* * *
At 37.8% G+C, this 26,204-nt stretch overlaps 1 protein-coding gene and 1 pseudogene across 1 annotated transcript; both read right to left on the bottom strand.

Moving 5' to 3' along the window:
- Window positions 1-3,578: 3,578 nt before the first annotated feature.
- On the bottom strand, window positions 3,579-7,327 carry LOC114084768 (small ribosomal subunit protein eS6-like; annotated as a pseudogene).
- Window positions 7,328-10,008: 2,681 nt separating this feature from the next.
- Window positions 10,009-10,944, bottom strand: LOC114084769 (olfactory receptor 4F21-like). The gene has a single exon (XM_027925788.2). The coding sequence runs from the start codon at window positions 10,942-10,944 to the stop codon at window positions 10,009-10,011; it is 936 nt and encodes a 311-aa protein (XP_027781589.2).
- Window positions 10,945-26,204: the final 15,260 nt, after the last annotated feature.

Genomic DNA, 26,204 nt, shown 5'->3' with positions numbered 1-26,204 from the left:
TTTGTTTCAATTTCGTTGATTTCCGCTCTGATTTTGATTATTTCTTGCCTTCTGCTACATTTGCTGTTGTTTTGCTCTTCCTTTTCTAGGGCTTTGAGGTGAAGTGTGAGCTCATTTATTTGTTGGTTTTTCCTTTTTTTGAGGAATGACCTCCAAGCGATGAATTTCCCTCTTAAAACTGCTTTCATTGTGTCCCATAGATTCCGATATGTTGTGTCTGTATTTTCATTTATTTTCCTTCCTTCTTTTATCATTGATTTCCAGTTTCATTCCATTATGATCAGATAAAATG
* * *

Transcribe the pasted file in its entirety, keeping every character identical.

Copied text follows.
At 37.8% G+C, this 26,204-nt stretch overlaps 1 protein-coding gene and 1 pseudogene across 1 annotated transcript; both read right to left on the bottom strand.

Moving 5' to 3' along the window:
- Window positions 1-3,578: 3,578 nt before the first annotated feature.
- On the bottom strand, window positions 3,579-7,327 carry LOC114084768 (small ribosomal subunit protein eS6-like; annotated as a pseudogene).
- Window positions 7,328-10,008: 2,681 nt separating this feature from the next.
- Window positions 10,009-10,944, bottom strand: LOC114084769 (olfactory receptor 4F21-like). The gene has a single exon (XM_027925788.2). The coding sequence runs from the start codon at window positions 10,942-10,944 to the stop codon at window positions 10,009-10,011; it is 936 nt and encodes a 311-aa protein (XP_027781589.2).
- Window positions 10,945-26,204: the final 15,260 nt, after the last annotated feature.

Genomic DNA, 26,204 nt, shown 5'->3' with positions numbered 1-26,204 from the left:
TTTGTTTCAATTTCGTTGATTTCCGCTCTGATTTTGATTATTTCTTGCCTTCTGCTACATTTGCTGTTGTTTTGCTCTTCCTTTTCTAGGGCTTTGAGGTGAAGTGTGAGCTCATTTATTTGTTGGTTTTTCCTTTTTTTGAGGAATGACCTCCAAGCGATGAATTTCCCTCTTAAAACTGCTTTCATTGTGTCCCATAGATTCCGATATGTTGTGTCTGTATTTTCATTTATTTTCCTTCCTTCTTTTATCATTGATTTCCAGTTTCATTCCATTATGATCAGATAAAATG